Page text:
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Hob-Nailed Bouchers

GUEST, GEST 01 Nov 03 - 09:21 AM
The Fooles Troupe 01 Nov 03 - 07:16 AM
GUEST,Donal 01 Nov 03 - 02:12 AM
mack/misophist 31 Oct 03 - 08:10 PM
GUEST, GEST 31 Oct 03 - 07:08 PM
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Subject: RE: Hob-Nailed Bluchers
Date: 01 Nov 03 - 09:21 AM

Bluchers is the correct answer according to search results at Overture and a definition from Put them both together and bluchers are half boots; so called after Prussian Field-Marshall Gebhard Lebrecht von Blucher (1742-1819). Even L.L.Bean carries some Blucher Moccasins. Thanks everyone for the leads. :-)

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Subject: RE: Hob-Nailed Bouchers
From: The Fooles Troupe
Date: 01 Nov 03 - 07:16 AM

I heard Working Boots called 'Bluchers' in Queensland - but not for quite some time.


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Subject: RE: Hob-Nailed Bouchers
From: GUEST,Donal
Date: 01 Nov 03 - 02:12 AM

Working boots are/were often called 'Bluchers' in Western Australia, I often wondered
if there was any connection to Gen. Blucher of Waterloo fame, since Wellington had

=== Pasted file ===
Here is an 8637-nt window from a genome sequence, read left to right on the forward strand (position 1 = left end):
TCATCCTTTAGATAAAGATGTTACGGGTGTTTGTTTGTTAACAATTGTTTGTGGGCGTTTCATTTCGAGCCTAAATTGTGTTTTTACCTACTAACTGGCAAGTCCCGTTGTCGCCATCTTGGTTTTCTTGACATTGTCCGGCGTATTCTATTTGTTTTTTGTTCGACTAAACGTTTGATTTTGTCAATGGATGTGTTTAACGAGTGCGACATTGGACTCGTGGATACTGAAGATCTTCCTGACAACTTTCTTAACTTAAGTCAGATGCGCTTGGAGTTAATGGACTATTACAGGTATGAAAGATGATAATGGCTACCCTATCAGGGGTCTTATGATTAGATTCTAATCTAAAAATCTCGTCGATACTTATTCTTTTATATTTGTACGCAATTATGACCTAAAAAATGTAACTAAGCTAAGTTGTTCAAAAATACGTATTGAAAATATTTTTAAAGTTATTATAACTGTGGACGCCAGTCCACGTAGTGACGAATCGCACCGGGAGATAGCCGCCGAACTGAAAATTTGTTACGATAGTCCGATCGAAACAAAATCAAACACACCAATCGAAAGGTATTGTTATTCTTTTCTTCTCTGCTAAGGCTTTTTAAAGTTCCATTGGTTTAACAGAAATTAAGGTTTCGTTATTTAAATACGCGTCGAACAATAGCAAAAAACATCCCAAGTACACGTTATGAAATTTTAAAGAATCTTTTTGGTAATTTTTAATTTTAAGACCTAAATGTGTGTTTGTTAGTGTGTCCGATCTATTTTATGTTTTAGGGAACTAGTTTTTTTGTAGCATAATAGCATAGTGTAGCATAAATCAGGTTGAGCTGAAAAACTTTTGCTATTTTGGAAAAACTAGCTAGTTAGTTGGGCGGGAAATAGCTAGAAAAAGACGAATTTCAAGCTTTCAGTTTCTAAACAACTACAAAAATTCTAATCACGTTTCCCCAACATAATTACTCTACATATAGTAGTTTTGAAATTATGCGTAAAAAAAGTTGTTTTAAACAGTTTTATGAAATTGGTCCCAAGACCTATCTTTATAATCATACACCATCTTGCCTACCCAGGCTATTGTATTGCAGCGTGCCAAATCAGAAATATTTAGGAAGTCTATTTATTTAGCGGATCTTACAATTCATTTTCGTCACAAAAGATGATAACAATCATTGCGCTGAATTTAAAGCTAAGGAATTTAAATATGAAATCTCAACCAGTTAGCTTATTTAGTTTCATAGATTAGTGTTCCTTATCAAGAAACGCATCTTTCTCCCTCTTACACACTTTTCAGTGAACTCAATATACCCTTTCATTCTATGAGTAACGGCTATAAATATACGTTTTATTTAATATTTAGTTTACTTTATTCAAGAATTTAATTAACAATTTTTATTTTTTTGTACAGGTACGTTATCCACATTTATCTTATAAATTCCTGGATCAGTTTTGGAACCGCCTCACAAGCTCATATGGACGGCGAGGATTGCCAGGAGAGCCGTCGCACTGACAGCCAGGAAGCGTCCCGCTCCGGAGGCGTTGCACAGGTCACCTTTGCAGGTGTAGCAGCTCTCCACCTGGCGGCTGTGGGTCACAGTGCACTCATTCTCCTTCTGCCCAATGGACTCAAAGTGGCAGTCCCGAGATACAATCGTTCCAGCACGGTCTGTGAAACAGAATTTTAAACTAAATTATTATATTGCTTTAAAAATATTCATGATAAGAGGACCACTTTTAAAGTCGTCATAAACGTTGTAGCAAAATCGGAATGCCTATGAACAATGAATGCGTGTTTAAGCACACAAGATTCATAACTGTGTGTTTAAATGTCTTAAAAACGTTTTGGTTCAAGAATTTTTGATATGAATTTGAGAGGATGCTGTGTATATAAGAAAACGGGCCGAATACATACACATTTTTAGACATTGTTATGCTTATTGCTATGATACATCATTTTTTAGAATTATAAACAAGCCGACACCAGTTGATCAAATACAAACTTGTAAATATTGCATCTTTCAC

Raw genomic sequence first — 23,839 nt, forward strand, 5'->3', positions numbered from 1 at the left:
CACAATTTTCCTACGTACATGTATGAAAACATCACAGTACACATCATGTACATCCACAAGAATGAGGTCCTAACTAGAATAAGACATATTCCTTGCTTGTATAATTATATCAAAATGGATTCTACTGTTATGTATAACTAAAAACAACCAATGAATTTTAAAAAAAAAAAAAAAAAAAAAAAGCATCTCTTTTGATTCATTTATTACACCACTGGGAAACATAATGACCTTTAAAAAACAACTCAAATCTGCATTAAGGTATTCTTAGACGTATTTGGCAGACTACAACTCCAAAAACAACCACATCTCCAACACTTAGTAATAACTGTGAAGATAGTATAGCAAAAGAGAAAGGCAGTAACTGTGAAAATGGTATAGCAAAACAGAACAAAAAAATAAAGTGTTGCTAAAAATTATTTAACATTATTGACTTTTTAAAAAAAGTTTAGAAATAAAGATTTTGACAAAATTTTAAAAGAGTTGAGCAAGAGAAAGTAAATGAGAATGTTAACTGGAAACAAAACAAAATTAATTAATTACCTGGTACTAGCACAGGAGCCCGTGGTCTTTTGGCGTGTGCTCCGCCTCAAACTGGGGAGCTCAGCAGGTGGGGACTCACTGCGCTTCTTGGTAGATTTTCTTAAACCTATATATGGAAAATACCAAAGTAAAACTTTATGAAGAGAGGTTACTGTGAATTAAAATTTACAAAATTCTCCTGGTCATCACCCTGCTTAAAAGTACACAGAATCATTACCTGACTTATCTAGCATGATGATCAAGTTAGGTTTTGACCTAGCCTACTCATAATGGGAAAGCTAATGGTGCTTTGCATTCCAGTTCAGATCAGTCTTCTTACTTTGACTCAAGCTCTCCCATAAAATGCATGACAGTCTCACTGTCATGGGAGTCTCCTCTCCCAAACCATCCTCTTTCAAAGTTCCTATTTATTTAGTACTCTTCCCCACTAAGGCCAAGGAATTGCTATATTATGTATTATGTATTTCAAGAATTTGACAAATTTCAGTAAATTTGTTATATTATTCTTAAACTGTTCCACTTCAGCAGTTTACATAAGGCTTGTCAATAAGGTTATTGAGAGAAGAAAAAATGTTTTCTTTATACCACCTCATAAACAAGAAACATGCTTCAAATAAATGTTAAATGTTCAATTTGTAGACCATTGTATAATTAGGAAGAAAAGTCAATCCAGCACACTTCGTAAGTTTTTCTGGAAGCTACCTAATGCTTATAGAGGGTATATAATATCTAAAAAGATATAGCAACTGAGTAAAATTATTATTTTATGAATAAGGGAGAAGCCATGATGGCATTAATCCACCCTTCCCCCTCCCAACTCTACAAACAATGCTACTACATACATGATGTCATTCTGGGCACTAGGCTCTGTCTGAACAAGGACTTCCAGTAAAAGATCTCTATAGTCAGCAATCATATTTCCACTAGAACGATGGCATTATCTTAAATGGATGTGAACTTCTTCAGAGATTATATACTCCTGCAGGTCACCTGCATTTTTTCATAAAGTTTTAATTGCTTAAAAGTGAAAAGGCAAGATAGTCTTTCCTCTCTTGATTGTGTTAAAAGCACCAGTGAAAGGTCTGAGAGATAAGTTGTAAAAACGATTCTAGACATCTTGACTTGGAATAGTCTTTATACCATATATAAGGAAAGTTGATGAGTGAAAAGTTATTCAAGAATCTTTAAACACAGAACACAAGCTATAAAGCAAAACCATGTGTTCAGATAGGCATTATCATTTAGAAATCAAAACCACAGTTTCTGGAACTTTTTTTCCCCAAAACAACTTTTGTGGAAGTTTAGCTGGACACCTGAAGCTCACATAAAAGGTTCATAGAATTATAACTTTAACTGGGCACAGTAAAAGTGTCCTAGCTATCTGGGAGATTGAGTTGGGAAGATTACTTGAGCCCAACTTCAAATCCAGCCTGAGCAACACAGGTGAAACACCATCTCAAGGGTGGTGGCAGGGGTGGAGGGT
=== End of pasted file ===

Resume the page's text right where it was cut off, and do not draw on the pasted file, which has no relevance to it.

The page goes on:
Footwear named after him.

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Subject: RE: Hob-Nailed Bouchers
From: mack/misophist
Date: 31 Oct 03 - 08:10 PM

I'm not certain of the spelling, but 'bleuchers' are heavy, high top work shoes. Does that work?

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Subject: Hob-Nailed Bouchers
Date: 31 Oct 03 - 07:08 PM

The Irish Descendants have the song Murphy Broke The Pledge on their 1998 album, Rollin' Home. It seems obvious from the lyrics that hob-nailed bouchers are some sort of footwear, but I have been unable to find a definition for the word bouchers. Is it perhaps a misspelling, or is someone familiar with it? Here are the lyrics from GEST Songs Of Newfoundland And Labrador.

Also, can anyone put a first name to the author, Burke? The Dictionary of Newfoundland English attributes the song to him with the date 1894. Is it Johnny?

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